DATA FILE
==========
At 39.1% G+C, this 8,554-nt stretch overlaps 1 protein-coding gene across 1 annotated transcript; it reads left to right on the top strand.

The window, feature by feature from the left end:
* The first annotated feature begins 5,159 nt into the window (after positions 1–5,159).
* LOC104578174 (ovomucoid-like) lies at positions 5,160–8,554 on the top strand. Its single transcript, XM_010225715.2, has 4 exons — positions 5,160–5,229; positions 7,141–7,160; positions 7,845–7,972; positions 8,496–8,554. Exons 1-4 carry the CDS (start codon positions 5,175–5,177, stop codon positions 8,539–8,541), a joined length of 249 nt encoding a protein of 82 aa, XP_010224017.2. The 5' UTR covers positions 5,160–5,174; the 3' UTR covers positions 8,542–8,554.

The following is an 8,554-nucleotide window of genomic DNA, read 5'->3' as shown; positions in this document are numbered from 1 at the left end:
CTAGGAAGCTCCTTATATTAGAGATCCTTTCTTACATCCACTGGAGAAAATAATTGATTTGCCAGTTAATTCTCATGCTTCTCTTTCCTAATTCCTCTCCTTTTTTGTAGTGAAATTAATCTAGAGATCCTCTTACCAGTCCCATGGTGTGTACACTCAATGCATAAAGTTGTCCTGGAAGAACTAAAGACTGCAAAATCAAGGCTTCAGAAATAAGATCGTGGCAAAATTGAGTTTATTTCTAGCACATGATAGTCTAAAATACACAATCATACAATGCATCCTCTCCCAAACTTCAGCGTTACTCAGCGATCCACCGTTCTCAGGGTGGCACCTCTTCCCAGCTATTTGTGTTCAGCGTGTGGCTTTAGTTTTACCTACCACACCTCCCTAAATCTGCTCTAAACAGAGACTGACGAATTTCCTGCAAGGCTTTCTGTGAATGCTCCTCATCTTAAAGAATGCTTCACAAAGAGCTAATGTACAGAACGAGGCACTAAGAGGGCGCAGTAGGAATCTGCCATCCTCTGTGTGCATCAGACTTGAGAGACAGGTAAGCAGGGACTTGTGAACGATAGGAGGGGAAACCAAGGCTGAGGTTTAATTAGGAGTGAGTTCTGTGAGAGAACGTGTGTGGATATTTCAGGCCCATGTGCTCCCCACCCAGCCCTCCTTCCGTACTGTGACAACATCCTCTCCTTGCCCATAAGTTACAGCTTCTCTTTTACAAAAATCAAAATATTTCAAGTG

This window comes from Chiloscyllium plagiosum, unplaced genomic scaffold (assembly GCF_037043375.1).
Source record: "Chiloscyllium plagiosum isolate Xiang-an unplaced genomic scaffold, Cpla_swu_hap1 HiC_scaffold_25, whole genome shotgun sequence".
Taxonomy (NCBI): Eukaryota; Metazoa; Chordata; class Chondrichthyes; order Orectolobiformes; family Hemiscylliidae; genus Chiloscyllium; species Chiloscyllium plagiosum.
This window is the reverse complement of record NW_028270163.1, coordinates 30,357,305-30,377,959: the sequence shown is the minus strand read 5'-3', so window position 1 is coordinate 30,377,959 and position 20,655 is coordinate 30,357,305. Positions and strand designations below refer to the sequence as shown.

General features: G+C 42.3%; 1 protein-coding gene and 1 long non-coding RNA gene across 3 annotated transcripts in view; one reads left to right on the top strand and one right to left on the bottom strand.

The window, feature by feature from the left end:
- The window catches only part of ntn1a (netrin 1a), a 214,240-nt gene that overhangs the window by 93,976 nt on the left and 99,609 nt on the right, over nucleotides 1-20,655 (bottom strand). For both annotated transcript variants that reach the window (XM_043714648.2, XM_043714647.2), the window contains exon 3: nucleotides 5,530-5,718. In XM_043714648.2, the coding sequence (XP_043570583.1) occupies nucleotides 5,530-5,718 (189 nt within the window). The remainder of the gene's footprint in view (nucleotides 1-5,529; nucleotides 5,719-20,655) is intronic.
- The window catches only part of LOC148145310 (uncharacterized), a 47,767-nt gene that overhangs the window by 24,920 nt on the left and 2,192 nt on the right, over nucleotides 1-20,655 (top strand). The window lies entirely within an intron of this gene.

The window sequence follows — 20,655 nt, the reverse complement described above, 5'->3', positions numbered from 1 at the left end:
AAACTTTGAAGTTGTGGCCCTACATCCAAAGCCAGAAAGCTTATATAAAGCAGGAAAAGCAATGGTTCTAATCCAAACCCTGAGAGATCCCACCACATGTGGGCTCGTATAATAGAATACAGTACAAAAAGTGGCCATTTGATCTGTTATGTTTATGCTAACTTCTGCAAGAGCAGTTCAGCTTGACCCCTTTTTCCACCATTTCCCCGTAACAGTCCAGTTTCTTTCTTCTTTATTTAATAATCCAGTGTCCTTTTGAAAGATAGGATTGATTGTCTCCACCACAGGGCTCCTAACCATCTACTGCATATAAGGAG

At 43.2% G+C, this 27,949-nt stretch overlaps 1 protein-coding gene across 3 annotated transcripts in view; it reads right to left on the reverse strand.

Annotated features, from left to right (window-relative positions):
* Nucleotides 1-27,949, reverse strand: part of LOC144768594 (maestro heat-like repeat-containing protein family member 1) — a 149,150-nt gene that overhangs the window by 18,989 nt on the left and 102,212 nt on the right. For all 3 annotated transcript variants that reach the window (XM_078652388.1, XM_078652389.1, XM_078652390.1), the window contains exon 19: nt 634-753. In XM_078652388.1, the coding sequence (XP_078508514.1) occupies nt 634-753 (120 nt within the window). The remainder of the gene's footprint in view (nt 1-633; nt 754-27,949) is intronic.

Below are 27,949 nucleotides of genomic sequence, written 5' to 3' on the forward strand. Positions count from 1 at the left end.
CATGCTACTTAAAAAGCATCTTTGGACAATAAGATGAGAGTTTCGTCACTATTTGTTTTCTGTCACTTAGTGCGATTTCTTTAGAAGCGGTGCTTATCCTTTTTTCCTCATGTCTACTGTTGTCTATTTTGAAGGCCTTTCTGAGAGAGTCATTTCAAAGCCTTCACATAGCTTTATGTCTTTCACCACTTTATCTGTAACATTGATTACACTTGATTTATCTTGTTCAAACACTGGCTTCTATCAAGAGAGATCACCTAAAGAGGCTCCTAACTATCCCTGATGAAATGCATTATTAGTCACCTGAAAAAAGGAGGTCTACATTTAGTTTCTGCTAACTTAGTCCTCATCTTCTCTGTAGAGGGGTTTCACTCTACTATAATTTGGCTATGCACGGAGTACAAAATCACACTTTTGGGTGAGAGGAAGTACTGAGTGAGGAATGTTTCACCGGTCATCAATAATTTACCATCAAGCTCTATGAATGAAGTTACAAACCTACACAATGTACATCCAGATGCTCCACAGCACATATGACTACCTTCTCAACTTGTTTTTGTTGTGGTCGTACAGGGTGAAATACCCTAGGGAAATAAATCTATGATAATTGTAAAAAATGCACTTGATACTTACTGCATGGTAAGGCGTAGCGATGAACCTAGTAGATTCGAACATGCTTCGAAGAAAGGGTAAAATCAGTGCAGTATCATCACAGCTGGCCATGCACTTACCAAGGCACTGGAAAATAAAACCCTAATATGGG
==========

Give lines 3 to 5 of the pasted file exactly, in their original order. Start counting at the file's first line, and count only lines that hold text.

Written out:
* The first annotated feature begins 5,159 nt into the window (after positions 1–5,159).
* LOC104578174 (ovomucoid-like) lies at positions 5,160–8,554 on the top strand. Its single transcript, XM_010225715.2, has 4 exons — positions 5,160–5,229; positions 7,141–7,160; positions 7,845–7,972; positions 8,496–8,554. Exons 1-4 carry the CDS (start codon positions 5,175–5,177, stop codon positions 8,539–8,541), a joined length of 249 nt encoding a protein of 82 aa, XP_010224017.2. The 5' UTR covers positions 5,160–5,174; the 3' UTR covers positions 8,542–8,554.

The following is an 8,554-nucleotide window of genomic DNA, read 5'->3' as shown; positions in this document are numbered from 1 at the left end: